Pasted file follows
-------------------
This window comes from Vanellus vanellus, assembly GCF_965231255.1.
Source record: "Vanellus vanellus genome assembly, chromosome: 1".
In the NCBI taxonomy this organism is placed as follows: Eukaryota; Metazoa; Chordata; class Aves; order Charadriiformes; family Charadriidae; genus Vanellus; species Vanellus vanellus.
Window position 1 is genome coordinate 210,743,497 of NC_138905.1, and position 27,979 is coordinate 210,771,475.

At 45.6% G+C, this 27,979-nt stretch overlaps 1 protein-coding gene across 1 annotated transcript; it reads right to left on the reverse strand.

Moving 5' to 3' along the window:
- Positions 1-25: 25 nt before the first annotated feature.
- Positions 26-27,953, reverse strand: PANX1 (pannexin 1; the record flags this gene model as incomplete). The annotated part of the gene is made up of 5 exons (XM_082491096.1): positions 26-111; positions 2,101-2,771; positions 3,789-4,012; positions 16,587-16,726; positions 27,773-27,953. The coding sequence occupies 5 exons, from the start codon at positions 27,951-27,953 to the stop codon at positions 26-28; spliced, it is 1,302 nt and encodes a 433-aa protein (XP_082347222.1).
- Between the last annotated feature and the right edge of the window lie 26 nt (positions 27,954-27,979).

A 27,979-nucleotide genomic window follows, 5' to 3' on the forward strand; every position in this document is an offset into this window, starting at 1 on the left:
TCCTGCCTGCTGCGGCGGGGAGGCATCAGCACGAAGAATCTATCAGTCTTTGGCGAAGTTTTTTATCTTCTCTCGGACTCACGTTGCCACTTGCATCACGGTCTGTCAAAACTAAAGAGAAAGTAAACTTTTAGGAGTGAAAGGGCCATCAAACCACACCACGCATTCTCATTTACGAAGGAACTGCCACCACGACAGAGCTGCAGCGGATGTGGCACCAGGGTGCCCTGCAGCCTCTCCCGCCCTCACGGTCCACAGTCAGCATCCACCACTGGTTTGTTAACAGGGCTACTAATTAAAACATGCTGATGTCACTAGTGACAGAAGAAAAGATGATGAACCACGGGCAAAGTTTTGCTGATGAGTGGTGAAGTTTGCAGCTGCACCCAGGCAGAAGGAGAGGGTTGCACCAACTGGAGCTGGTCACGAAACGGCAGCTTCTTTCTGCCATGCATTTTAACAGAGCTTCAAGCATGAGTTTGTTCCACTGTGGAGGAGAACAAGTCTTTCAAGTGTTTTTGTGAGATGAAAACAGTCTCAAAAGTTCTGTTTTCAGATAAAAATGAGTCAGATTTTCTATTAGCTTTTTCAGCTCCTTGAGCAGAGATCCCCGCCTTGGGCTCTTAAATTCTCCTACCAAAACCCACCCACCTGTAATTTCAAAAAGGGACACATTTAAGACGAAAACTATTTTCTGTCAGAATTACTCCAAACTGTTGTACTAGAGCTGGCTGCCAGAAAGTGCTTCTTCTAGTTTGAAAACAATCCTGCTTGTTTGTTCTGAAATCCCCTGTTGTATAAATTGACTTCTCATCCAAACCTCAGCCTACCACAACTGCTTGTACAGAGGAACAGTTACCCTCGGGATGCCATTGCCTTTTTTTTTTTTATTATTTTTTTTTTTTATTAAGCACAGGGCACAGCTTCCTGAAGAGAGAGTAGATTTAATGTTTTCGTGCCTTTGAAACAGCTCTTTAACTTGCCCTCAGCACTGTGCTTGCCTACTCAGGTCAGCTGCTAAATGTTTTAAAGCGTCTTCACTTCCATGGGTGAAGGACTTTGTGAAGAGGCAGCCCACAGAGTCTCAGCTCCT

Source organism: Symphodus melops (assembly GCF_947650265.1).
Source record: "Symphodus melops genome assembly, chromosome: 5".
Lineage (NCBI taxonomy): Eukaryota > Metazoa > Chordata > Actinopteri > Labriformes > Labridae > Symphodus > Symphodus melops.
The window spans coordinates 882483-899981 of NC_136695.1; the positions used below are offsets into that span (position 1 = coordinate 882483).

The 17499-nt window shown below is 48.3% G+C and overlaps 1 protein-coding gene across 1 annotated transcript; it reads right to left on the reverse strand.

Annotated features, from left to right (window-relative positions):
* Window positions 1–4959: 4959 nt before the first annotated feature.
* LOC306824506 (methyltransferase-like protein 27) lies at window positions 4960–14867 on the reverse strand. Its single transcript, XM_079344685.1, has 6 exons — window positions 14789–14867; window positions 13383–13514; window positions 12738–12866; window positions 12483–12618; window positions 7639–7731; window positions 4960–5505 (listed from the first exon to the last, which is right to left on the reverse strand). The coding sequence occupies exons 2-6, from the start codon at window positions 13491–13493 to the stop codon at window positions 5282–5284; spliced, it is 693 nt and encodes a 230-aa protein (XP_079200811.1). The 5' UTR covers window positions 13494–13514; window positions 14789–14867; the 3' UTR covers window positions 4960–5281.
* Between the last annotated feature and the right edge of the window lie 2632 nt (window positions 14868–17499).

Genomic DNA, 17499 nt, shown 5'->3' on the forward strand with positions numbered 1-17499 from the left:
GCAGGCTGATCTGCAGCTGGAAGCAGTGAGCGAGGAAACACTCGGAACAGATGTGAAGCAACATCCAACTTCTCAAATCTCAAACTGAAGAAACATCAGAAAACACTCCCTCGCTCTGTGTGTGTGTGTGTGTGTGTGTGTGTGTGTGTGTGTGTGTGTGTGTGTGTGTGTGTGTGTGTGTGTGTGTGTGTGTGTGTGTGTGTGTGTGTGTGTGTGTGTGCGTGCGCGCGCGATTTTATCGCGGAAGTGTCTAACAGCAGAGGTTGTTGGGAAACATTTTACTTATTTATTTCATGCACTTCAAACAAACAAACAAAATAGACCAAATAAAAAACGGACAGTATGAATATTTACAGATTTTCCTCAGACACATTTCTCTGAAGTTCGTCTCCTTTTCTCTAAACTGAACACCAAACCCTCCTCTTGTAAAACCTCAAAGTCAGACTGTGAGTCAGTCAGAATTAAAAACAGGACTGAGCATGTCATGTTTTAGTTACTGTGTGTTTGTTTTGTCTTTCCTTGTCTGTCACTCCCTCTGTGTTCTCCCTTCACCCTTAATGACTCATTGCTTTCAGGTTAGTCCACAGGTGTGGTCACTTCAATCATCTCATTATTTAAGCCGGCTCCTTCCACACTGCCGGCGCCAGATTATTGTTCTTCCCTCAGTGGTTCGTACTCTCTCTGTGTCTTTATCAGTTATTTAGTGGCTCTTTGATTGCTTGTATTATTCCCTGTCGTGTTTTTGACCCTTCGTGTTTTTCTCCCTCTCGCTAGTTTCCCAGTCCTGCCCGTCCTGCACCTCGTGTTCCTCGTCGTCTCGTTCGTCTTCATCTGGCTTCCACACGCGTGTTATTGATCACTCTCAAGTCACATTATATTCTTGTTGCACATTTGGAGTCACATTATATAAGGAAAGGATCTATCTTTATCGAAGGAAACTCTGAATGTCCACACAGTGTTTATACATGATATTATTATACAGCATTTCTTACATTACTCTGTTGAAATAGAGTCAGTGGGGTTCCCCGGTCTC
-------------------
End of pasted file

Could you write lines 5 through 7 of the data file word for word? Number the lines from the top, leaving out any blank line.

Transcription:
At 45.6% G+C, this 27,979-nt stretch overlaps 1 protein-coding gene across 1 annotated transcript; it reads right to left on the reverse strand.

Moving 5' to 3' along the window:
- Positions 1-25: 25 nt before the first annotated feature.